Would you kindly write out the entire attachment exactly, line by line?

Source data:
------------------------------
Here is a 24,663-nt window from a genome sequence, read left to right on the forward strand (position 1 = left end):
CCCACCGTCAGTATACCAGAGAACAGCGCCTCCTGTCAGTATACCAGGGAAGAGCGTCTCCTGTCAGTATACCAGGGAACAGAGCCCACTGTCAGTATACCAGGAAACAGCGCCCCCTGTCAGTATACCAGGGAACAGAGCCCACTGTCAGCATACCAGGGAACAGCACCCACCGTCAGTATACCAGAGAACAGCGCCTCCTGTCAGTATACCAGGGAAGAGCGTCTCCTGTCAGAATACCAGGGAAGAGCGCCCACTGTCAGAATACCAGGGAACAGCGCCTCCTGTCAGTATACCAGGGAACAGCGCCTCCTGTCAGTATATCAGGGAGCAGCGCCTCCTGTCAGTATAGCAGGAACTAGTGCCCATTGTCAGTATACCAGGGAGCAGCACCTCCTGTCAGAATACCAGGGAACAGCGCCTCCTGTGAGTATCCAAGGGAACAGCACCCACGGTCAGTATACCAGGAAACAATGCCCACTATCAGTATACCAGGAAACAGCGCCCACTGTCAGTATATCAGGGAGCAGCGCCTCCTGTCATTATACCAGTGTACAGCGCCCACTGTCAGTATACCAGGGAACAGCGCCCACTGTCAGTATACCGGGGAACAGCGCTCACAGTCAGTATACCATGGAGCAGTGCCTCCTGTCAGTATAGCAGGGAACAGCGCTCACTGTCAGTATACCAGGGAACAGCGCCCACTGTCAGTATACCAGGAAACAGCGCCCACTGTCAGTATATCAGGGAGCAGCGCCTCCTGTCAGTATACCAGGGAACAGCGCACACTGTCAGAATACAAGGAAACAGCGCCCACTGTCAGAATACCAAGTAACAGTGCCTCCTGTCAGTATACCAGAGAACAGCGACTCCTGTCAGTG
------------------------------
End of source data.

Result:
Here is a 24,663-nt window from a genome sequence, read left to right on the forward strand (position 1 = left end):
CCCACCGTCAGTATACCAGAGAACAGCGCCTCCTGTCAGTATACCAGGGAAGAGCGTCTCCTGTCAGTATACCAGGGAACAGAGCCCACTGTCAGTATACCAGGAAACAGCGCCCCCTGTCAGTATACCAGGGAACAGAGCCCACTGTCAGCATACCAGGGAACAGCACCCACCGTCAGTATACCAGAGAACAGCGCCTCCTGTCAGTATACCAGGGAAGAGCGTCTCCTGTCAGAATACCAGGGAAGAGCGCCCACTGTCAGAATACCAGGGAACAGCGCCTCCTGTCAGTATACCAGGGAACAGCGCCTCCTGTCAGTATATCAGGGAGCAGCGCCTCCTGTCAGTATAGCAGGAACTAGTGCCCATTGTCAGTATACCAGGGAGCAGCACCTCCTGTCAGAATACCAGGGAACAGCGCCTCCTGTGAGTATCCAAGGGAACAGCACCCACGGTCAGTATACCAGGAAACAATGCCCACTATCAGTATACCAGGAAACAGCGCCCACTGTCAGTATATCAGGGAGCAGCGCCTCCTGTCATTATACCAGTGTACAGCGCCCACTGTCAGTATACCAGGGAACAGCGCCCACTGTCAGTATACCGGGGAACAGCGCTCACAGTCAGTATACCATGGAGCAGTGCCTCCTGTCAGTATAGCAGGGAACAGCGCTCACTGTCAGTATACCAGGGAACAGCGCCCACTGTCAGTATACCAGGAAACAGCGCCCACTGTCAGTATATCAGGGAGCAGCGCCTCCTGTCAGTATACCAGGGAACAGCGCACACTGTCAGAATACAAGGAAACAGCGCCCACTGTCAGAATACCAAGTAACAGTGCCTCCTGTCAGTATACCAGAGAACAGCGACTCCTGTCAGTG